2002: Caretakers of the North
Wednesday, November 30, 2011
azing across the Spray River, over a pristine fairway and straight into the face of the regal Rocky Mountains, a realization comes to mind. These Canadians, great caretakers of the North, got it right.
They have proven that if nature is allowed to run its course, with as little disturbance as man can allow, it’s a course worth running. There is a collection of exquisite golf experiences in Canmore and Banff (about 11⁄2 hours west of Calgary on the Trans Canada Highway), and another gem in Jasper, 31⁄2 hours farther north. But in a land of waterfalls and snowcaps, elk and bears and coyotes and velvet-antlered deer, the golf courses are mere baubles on a landscape of wonder. Twenty-four carat baubles, to be sure, but baubles nonetheless.
“We understand the importance of what we have here,” says Doug Wood, director of golf at Banff Springs Golf Course, which is nestled in the mountains adjacent to the majestic, 114-year-old Fairmont Banff Springs Hotel. “Our whole philosophy is based around blending in with the environment. It would be pretty ridiculous to think we could improve upon what was here long before we were.”
The Canadian Rockies formed 70 million years ago and have survived Ice Ages, for goodness sake. If man can just keep his hands off. . . .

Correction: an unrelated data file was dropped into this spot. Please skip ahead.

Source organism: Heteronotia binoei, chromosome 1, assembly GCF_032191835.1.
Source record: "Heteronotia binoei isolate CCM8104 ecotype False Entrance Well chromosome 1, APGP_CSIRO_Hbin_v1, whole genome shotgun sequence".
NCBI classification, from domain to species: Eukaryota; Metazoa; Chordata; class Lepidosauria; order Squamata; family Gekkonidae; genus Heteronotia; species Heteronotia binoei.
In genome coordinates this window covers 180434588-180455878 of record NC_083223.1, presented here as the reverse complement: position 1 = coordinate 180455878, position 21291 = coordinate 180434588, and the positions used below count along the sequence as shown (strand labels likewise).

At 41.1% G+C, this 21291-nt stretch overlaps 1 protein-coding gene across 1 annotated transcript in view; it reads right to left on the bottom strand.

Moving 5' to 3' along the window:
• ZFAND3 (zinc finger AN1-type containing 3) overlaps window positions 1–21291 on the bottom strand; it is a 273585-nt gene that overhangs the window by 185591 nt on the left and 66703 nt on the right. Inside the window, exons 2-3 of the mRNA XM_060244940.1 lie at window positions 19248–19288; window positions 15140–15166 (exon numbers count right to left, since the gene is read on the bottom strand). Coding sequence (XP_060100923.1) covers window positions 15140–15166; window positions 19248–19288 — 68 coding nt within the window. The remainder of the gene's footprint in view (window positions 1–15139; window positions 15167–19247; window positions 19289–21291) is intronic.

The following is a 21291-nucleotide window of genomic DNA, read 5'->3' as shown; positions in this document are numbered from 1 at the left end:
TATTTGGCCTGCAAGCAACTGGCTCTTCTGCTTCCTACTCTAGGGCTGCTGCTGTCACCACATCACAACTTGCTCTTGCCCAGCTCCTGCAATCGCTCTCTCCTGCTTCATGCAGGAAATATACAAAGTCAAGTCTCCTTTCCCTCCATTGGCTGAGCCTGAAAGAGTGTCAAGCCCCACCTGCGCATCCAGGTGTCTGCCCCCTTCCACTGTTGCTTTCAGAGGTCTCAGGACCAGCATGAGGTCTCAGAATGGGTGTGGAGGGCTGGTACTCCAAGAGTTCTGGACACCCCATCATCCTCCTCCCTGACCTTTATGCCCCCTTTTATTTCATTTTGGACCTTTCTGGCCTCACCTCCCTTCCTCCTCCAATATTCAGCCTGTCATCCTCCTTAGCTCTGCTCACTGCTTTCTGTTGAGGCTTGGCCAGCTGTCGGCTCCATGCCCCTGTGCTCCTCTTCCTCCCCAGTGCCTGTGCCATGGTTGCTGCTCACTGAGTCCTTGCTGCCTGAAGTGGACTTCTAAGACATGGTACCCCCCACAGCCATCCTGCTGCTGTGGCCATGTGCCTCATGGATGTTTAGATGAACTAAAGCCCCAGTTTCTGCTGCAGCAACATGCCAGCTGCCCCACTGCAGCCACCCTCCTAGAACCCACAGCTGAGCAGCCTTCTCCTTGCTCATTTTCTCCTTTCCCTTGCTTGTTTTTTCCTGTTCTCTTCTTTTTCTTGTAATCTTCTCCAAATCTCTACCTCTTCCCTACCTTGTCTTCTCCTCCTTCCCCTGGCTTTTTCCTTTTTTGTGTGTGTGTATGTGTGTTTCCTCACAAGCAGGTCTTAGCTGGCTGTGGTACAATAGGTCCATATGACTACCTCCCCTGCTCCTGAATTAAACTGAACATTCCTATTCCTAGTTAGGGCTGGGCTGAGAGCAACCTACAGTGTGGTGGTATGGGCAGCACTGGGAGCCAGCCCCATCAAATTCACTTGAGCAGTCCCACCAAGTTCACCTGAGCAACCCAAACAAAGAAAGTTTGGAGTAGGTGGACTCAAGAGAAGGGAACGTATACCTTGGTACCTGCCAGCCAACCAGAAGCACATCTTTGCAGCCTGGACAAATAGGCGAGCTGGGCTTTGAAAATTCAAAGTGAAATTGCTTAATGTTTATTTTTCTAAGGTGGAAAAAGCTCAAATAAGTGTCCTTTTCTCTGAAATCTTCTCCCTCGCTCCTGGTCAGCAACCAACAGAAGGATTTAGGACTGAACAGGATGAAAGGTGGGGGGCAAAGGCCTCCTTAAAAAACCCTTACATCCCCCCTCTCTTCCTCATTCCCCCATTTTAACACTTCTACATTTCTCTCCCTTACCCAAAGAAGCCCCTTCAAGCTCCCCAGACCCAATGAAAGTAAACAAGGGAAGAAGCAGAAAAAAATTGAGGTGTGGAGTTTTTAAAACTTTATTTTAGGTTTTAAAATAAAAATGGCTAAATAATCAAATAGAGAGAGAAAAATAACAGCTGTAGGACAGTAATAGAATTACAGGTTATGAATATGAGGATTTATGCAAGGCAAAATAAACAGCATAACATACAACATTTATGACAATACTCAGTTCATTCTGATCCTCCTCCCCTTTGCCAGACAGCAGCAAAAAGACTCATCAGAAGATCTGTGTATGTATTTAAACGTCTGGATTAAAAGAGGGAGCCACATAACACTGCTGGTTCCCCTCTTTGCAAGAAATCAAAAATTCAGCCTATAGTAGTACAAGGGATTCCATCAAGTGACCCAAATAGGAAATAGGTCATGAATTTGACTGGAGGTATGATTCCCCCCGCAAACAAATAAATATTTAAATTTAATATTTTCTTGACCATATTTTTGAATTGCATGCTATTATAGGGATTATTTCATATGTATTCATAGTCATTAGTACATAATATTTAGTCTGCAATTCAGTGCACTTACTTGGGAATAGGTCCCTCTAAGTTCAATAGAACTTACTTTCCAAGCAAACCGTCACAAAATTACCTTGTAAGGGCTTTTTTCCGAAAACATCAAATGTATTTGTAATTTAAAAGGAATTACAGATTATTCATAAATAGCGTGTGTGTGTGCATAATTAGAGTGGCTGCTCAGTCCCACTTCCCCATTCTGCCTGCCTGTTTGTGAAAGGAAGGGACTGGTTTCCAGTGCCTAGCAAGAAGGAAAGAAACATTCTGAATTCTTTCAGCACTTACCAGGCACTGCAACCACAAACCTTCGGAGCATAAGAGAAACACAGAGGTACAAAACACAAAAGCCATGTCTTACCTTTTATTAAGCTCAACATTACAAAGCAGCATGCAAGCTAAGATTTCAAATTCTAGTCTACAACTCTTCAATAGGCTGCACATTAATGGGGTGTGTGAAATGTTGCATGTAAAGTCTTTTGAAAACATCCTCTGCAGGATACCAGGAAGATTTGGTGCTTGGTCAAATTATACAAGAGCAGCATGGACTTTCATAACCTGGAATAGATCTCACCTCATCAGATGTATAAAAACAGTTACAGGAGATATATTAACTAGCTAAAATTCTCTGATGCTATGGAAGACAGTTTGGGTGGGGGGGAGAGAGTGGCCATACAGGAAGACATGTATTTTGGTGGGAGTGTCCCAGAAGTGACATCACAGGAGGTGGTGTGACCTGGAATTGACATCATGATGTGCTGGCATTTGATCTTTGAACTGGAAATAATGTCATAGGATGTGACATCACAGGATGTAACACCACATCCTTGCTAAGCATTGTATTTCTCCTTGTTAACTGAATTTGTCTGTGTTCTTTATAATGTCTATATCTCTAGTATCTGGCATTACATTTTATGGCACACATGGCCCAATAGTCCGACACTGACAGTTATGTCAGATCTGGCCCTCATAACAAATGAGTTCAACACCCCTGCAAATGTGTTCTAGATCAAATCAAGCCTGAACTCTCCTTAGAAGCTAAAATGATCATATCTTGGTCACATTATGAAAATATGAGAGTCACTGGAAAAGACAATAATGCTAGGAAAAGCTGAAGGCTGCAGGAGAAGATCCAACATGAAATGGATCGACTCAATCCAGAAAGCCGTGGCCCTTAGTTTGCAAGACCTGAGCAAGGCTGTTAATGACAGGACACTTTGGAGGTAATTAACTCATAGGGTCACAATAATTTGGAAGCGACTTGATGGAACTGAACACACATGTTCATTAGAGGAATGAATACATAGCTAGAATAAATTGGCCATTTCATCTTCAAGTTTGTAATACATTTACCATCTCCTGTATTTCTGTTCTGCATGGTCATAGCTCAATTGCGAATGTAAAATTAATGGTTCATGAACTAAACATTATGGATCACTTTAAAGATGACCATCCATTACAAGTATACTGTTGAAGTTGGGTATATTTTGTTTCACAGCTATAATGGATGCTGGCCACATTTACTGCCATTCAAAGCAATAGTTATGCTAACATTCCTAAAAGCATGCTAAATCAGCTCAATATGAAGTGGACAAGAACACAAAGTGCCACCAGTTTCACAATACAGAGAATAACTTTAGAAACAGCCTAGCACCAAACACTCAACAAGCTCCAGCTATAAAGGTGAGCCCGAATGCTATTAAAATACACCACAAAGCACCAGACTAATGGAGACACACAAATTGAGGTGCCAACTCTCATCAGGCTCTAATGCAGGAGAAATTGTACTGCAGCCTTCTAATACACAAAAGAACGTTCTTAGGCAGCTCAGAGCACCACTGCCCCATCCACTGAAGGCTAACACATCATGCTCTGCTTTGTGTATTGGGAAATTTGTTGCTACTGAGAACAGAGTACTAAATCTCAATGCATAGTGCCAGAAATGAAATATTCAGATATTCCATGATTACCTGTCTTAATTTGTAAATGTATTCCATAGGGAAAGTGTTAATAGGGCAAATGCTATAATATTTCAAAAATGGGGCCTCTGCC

Approximately 30,000 years ago, during a period of mild weather between the aforementioned cold snaps, tribes trekked from Asia to Alaska on a land bridge. These early North Americans lived and hunted throughout the Canadian Rockies long before they were called the Canadian Rockies. Then came another Ice Age about 20,000 years ago that wiped out those prehistoric inhabitants as well as most evidence of their existence. But with another break in the weather about 11,000 years ago, man returned to the region to hunt, fish, farm and live.
Strict preservation through a national park system allows visitors today to see the mountainous region much as it was thousands of years ago. Only those who work or have retired from jobs in Banff National Park or Jasper National Park – vast protected areas that include the cities of Banff and Jasper – can live here. Canadian law prohibits the population of Banff from exceeding 10,000, and Jasper has 4,400 residents. You must work here to live here. No summer homes allowed.
“We are blessed, and we know it,” Wood says. “The last thing anyone here wants to do is infringe on the very thing that makes us what we are.”
Wood speaks of avoiding the presumptuous, a task we also will try to accomplish in describing how to soak in the splendor of the Canadian Rockies. It would be folly to assume there is only one way to experience the great golf and also enjoy all there is to see and feel and smell. But there is a strategy to maximize the experience. Here, we simply offer a guideline or two.
First stop: Canmore⁄Banff
Flying into Calgary – “the big city,” according to the folks of Banff and Canmore – is the end of a plane trip, yet the beginning of a journey. Get that rental car (or U-Drive, as the Canadians like to say)and start looking for the Trans Canada Highway, heading west. It is Highway 1, a name as appropriate as it is unnecessary. There is only one way to get to the wonders of Canmore and Banff: You gotta take Highway 1.